I believe we are all unique in our own different ways. The people you mentioned are the shining stars that give people like me hope. I don’t see them as competition, I see them as friends and mentors, and I believe my talent and style will set me aside. I believe if we all stick together as a force, we can break the barrier. The ladies have to show more support to each other.
How would you describe your kind of music?
I don’t like to cage myself when it comes to this music. I cut across and can give different vibes and sounds as long as it’s music. I draw my inspiration from things and people around me.
You did a song with 9ice and the video was also shot, but we don’t seem to be getting the best of you yet. How do you want to change this perception?
We keep working till we become the household name and our song on everyone’s lips. We’re coming to takeover let’s just trust the process.
What was it like having 9ice on your song?
It was like a dream come true. He’s someone I have admired from afar and when God said it was time, He made it happen. He blessed my song with his unique sound and brought life to it. He’s indeed 9ice because he gave his best and encouraged me. I am forever grateful to him for not treating me as just one girl in the industry, but as a daughter.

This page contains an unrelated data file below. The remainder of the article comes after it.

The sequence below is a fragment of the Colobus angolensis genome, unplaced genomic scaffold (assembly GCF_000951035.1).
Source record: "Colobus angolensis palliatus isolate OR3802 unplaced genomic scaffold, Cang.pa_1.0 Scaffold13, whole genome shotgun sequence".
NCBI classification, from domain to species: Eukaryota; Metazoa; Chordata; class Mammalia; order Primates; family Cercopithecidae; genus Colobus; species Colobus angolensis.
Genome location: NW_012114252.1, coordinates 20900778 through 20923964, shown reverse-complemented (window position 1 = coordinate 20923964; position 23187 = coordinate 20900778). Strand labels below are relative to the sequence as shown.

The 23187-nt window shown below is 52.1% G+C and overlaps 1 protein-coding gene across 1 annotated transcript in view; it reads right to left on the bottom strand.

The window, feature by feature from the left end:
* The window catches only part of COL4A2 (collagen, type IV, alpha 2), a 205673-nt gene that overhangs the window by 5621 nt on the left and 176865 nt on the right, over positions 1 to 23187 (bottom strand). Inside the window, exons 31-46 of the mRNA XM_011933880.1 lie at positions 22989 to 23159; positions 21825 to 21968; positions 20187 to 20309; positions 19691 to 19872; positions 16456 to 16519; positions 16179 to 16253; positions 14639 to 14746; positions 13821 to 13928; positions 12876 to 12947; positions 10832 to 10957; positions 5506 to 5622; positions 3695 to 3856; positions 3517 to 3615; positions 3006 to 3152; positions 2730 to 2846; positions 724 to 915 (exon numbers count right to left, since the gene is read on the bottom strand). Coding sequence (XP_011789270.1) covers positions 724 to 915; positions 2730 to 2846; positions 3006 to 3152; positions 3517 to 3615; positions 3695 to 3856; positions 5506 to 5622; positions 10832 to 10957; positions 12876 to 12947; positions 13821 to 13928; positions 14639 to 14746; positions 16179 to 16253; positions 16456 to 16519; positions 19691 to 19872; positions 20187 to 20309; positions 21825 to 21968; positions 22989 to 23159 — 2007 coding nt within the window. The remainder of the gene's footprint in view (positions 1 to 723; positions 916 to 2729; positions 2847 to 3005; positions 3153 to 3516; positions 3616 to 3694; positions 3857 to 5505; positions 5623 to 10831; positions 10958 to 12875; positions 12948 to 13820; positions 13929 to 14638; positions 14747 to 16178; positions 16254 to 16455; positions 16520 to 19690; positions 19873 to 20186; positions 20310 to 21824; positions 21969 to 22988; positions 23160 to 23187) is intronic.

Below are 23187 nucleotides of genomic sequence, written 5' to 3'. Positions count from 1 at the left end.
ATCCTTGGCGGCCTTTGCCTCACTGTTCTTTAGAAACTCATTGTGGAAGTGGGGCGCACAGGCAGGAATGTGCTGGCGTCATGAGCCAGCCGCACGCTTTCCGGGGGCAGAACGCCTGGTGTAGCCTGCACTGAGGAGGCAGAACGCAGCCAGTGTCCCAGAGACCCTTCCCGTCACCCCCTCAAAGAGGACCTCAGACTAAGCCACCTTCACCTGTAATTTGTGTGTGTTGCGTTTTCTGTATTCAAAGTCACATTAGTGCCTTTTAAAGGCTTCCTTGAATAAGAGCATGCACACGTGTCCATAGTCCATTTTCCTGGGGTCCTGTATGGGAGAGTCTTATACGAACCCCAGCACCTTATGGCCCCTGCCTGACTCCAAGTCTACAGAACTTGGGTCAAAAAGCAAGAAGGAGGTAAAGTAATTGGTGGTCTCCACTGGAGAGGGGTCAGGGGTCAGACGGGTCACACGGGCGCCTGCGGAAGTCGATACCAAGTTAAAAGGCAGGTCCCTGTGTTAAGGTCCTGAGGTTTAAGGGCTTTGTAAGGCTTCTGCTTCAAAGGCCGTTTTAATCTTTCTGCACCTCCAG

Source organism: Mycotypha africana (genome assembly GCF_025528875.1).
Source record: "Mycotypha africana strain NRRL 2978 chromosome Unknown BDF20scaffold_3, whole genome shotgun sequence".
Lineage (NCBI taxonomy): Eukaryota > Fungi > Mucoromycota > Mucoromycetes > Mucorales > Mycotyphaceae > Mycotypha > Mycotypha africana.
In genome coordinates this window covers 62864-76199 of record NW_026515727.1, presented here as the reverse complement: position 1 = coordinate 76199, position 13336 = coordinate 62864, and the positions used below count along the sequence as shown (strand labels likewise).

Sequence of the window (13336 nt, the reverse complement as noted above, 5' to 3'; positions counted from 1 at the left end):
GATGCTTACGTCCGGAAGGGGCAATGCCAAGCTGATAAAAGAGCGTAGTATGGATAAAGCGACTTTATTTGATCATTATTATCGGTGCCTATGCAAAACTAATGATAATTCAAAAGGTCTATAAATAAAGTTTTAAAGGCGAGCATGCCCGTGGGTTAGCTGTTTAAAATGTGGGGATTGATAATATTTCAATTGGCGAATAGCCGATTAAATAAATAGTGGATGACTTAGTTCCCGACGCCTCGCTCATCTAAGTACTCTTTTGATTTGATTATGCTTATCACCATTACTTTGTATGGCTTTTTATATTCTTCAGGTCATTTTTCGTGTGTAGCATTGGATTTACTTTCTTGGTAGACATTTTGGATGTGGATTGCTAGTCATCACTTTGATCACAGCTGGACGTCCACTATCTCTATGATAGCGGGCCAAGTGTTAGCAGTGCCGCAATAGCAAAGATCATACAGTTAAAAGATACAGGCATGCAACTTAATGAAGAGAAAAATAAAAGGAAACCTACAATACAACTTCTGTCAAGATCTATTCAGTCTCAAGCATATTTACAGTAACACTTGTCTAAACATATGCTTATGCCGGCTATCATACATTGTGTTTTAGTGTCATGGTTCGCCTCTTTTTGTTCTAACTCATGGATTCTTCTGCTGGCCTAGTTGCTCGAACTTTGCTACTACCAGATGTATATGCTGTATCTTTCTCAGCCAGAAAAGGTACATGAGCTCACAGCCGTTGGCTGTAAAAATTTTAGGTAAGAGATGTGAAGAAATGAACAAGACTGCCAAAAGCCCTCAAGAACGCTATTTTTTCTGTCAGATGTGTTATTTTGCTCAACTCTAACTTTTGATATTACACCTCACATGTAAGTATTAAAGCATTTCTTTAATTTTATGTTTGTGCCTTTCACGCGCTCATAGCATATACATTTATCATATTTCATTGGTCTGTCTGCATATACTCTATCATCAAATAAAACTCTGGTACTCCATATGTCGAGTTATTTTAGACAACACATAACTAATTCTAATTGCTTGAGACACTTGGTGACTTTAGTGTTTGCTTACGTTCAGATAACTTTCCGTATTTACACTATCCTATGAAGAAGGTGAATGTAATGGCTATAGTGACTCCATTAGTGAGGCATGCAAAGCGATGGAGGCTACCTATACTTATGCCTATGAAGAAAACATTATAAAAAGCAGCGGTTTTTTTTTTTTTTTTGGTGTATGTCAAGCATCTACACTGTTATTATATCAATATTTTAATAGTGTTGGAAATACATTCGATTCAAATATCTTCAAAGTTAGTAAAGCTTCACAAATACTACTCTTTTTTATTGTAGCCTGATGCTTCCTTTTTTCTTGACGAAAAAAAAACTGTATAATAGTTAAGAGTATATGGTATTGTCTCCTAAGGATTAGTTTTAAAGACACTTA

Which Nigerian artiste do you dream to feature on your new songs?
My dreams are quite big. I hope to work with the likes of David, Wizkid, 2baba, Wande Coal I can go on and on.
Has it been hard for you not having a record label that could help you realise your dreams?
It’s not been so easy having to do this alone. It’s not enough to have a good song without promoting it and shooting quality video. The few songs I have out there were produced and mastered by one of the best hands in the industry.
Even as an unsigned artiste, I still strive to put out the best. Thank God for the good support system that I have- my parents, brothers and manager.
Is it true that you are signed to your manager’s label?
What my manager runs is a management company. It is totally different from a record label. I am not under any label at the moment.
What does it mean to be managed by a man?
Whether it is man or woman, one thing I have come to understand is you need to have a manager that understands and believes in you. He takes a lot of insults on my behalf and has never complained.